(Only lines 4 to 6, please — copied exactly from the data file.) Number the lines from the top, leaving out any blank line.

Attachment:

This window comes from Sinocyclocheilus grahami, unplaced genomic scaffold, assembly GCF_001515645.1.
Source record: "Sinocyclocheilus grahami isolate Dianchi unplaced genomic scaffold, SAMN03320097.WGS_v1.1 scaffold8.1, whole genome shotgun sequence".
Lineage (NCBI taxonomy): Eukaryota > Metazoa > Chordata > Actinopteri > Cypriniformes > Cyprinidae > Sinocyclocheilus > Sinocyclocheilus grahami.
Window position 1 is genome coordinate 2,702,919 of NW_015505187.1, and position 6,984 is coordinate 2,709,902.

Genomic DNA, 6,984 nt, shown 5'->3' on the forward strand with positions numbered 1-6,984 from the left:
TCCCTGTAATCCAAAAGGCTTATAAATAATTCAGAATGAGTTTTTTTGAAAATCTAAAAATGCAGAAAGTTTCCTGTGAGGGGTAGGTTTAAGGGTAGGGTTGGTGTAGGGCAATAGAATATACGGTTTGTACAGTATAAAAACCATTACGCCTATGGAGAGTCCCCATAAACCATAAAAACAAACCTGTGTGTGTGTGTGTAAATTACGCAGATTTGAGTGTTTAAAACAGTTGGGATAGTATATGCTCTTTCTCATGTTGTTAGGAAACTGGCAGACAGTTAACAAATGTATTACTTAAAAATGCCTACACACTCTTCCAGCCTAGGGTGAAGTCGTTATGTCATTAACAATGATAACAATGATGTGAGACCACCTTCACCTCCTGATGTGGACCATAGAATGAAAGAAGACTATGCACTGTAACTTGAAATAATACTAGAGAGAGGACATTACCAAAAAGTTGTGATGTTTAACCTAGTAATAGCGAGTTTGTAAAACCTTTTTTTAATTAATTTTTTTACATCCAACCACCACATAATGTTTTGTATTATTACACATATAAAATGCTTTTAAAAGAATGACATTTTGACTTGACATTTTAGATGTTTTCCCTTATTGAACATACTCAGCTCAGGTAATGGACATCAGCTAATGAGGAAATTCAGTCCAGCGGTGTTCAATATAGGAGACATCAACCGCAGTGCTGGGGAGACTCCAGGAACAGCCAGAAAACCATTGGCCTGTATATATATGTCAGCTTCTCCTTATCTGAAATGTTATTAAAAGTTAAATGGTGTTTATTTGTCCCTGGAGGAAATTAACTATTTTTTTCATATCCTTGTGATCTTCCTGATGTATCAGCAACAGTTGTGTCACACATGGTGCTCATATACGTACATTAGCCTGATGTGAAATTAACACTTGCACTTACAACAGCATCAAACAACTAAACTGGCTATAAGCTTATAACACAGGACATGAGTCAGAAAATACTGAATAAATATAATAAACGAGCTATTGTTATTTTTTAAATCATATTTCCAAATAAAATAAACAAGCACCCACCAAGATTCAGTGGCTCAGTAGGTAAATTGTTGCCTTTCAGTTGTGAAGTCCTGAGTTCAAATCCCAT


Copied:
Window position 1 is genome coordinate 2,702,919 of NW_015505187.1, and position 6,984 is coordinate 2,709,902.

Genomic DNA, 6,984 nt, shown 5'->3' on the forward strand with positions numbered 1-6,984 from the left:
TCCCTGTAATCCAAAAGGCTTATAAATAATTCAGAATGAGTTTTTTTGAAAATCTAAAAATGCAGAAAGTTTCCTGTGAGGGGTAGGTTTAAGGGTAGGGTTGGTGTAGGGCAATAGAATATACGGTTTGTACAGTATAAAAACCATTACGCCTATGGAGAGTCCCCATAAACCATAAAAACAAACCTGTGTGTGTGTGTGTAAATTACGCAGATTTGAGTGTTTAAAACAGTTGGGATAGTATATGCTCTTTCTCATGTTGTTAGGAAACTGGCAGACAGTTAACAAATGTATTACTTAAAAATGCCTACACACTCTTCCAGCCTAGGGTGAAGTCGTTATGTCATTAACAATGATAACAATGATGTGAGACCACCTTCACCTCCTGATGTGGACCATAGAATGAAAGAAGACTATGCACTGTAACTTGAAATAATACTAGAGAGAGGACATTACCAAAAAGTTGTGATGTTTAACCTAGTAATAGCGAGTTTGTAAAACCTTTTTTTAATTAATTTTTTTACATCCAACCACCACATAATGTTTTGTATTATTACACATATAAAATGCTTTTAAAAGAATGACATTTTGACTTGACATTTTAGATGTTTTCCCTTATTGAACATACTCAGCTCAGGTAATGGACATCAGCTAATGAGGAAATTCAGTCCAGCGGTGTTCAATATAGGAGACATCAACCGCAGTGCTGGGGAGACTCCAGGAACAGCCAGAAAACCATTGGCCTGTATATATATGTCAGCTTCTCCTTATCTGAAATGTTATTAAAAGTTAAATGGTGTTTATTTGTCCCTGGAGGAAATTAACTATTTTTTTCATATCCTTGTGATCTTCCTGATGTATCAGCAACAGTTGTGTCACACATGGTGCTCATATACGTACATTAGCCTGATGTGAAATTAACACTTGCACTTACAACAGCATCAAACAACTAAACTGGCTATAAGCTTATAACACAGGACATGAGTCAGAAAATACTGAATAAATATAATAAACGAGCTATTGTTATTTTTTAAATCATATTTCCAAATAAAATAAACAAGCACCCACCAAGATTCAGTGGCTCAGTAGGTAAATTGTTGCCTTTCAGTTGTGAAGTCCTGAGTTCAAATCCCAT